• Recommendation 3.4: Establish a grant program through the Election Assistance Commission (EAC) to enable tribal governments "to implement voter-verifiable, auditable voting systems, including by replacing outdated voting equipment, building local capacity, and adopting a paper-based backbone."
  • Recommendation 3.5: Establish a grant program through the U.S. Department of Education to enable tribal education agencies to promote digital literacy, civics education and public awareness.
  • Recommendation 4.5.1: Incentivize the use of secure cloud services for tribal governments and their businesses.
  • Recommendation 5.1.2: Strengthen and codify processes for identifying broader private-sector cybersecurity intelligence needs and priorities. This recommendation requires identifying intelligence gaps, priorities and needs of tribal entities.
  • Recommendation 5.2: Establish and fund for the sharing and fusing of threat information, insight and other relevant data across the federal government and the public and private sector. This recommendation further requests government-sponsored network sensors or network-monitoring programs for tribal, local, state and territorial governments.

Modification to CSC Recommendations

The Pannex proposed to modify its original Recommendation 4.5.1 regarding secure cloud services, which directed Congress to authorize a study on cybersecurity threats to tribal, local, state and federal governments and to identify what federal assistance is needed. Given the urgency of this issue during COVID-19, the CSC modified its recommendation to eliminate the study and instead urge Congress to establish two tranches of grant programs to modernize digital infrastructure in the next COVID-19 relief package. The first tranche of payments would be used to incentivize or subsidize the cost to state, local, tribal and territorial governments associated with migrating to cloud infrastructure. The second tranche would focus on creating digital services and would be made available to state, local, tribal and territorial governments based on a competitive application process. Additionally, the Pannex has directed Congress to work with the U.S. Department of Homeland Security, the U.S. Department of Commerce and industry to identify a security standard, "which the security of cloud services can be measured and which may have to be met to demonstrate eligibility for the grant program." More generally, the Pannex's new recommendations include passing an Internet of Things (IoT) Security Law and establishing a Social Media Data and Threat Analysis Center.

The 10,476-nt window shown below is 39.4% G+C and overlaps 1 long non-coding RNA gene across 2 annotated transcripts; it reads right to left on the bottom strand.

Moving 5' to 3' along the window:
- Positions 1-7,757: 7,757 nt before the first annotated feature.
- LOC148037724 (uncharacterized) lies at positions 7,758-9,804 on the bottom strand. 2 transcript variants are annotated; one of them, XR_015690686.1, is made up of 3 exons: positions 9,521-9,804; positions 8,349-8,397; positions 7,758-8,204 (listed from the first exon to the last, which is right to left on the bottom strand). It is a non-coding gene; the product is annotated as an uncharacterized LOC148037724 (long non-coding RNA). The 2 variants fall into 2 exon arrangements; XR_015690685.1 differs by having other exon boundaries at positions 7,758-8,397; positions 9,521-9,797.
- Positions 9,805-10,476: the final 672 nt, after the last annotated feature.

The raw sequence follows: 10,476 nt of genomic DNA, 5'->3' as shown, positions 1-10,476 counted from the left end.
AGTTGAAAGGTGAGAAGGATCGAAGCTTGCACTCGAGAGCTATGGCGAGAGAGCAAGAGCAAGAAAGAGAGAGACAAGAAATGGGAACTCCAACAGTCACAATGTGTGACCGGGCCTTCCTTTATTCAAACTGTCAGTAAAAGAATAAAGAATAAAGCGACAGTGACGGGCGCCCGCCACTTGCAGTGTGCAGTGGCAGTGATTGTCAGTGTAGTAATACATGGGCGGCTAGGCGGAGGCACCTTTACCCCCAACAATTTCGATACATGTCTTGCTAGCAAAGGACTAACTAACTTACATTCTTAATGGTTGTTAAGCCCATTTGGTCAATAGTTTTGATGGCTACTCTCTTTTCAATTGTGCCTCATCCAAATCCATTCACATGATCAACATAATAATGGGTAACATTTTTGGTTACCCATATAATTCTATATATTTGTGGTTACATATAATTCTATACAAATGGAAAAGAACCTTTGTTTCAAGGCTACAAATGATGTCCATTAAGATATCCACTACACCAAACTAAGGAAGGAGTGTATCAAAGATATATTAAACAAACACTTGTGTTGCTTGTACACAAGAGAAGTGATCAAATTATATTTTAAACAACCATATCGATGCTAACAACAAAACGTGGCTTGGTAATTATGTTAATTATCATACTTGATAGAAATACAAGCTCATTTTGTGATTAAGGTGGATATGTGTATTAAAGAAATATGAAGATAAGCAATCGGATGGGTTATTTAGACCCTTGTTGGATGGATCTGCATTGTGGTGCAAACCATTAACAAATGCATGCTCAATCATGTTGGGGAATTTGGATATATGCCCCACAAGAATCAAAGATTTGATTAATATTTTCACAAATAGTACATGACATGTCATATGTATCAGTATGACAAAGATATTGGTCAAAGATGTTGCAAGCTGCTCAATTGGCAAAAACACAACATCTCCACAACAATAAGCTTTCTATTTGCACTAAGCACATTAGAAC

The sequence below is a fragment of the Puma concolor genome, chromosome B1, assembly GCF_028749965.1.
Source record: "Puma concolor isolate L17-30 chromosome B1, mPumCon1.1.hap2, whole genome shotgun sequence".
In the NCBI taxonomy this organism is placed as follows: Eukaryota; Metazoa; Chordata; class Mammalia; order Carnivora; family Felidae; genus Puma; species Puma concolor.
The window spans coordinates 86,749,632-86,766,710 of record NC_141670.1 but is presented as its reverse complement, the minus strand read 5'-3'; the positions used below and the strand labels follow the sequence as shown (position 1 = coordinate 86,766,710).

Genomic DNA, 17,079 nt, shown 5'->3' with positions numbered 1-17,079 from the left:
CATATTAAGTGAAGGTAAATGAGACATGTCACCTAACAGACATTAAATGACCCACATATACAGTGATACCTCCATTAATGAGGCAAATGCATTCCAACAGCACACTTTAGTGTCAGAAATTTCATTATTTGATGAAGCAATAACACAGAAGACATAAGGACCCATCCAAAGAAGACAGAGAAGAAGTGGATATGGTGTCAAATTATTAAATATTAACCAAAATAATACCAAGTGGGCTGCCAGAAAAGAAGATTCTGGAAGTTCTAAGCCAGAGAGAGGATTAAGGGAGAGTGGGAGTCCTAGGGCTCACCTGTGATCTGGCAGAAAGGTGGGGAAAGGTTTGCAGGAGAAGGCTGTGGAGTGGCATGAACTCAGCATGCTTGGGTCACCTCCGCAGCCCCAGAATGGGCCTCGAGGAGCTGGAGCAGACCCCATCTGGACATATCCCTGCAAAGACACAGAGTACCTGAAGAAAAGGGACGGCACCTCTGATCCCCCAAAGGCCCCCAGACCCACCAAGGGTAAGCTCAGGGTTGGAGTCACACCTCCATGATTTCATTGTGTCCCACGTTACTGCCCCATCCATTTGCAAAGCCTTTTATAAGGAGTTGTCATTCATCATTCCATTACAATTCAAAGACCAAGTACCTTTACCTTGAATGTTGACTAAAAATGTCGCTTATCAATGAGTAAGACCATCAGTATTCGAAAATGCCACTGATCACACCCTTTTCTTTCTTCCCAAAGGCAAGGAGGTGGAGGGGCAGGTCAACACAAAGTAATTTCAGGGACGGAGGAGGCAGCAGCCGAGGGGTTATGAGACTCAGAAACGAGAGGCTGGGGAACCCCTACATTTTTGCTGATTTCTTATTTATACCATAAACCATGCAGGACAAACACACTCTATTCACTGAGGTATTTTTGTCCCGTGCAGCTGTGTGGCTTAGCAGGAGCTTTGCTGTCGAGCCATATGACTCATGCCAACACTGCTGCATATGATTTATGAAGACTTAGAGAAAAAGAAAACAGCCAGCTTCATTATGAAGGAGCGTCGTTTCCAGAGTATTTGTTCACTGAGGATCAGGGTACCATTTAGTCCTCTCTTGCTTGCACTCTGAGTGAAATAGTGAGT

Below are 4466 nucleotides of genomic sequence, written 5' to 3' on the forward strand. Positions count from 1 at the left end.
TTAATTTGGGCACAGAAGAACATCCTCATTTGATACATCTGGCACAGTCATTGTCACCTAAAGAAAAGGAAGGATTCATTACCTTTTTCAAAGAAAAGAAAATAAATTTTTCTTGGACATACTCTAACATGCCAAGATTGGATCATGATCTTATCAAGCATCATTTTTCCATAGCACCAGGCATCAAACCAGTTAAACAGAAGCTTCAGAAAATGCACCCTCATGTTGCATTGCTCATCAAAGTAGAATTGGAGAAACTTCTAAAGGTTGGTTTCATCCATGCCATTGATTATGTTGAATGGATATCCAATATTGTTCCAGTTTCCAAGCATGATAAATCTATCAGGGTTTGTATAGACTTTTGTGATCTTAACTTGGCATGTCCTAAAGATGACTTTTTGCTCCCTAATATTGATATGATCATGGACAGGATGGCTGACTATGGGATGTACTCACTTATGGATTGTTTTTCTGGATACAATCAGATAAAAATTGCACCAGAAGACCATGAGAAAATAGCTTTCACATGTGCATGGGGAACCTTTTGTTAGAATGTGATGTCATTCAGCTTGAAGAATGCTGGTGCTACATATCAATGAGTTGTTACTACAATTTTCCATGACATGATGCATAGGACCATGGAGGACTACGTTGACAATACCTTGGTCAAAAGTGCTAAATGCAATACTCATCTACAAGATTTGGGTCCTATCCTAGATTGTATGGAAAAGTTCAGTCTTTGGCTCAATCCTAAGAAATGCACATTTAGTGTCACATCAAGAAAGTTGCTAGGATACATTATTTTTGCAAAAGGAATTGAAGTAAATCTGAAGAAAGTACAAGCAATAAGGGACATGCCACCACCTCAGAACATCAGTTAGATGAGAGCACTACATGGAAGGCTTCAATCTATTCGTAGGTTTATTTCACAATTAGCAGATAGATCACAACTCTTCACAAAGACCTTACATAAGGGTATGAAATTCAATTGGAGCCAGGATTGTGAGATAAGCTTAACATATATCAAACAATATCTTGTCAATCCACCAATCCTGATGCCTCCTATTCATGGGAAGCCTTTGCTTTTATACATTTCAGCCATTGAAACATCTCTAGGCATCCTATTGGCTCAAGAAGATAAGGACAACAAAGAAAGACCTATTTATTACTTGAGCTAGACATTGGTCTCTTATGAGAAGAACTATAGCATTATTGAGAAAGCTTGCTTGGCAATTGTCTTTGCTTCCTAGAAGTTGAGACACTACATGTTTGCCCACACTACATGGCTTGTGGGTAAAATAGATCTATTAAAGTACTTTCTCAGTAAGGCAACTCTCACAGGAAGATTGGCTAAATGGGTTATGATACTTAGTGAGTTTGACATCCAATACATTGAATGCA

For more information on advocating for increased cybersecurity resources in the next COVID package and/or ensuring that your tribe's data is secure during these challenging times, please contact Kayla Gebeck or Marissa Serafino.

DISCLAIMER: Please note that the situation surrounding COVID-19 is evolving and that the subject matter discussed in these publications may change on a daily basis. Please contact your responsible Holland & Knight lawyer or the author of this alert for timely advice.

Information contained in this alert is for the general education and knowledge of our readers. It is not designed to be, and should not be used as, the sole source of information when analyzing and resolving a legal problem. Moreover, the laws of each jurisdiction are different and are constantly changing. If you have specific questions regarding a particular fact situation, we urge you to consult competent legal counsel.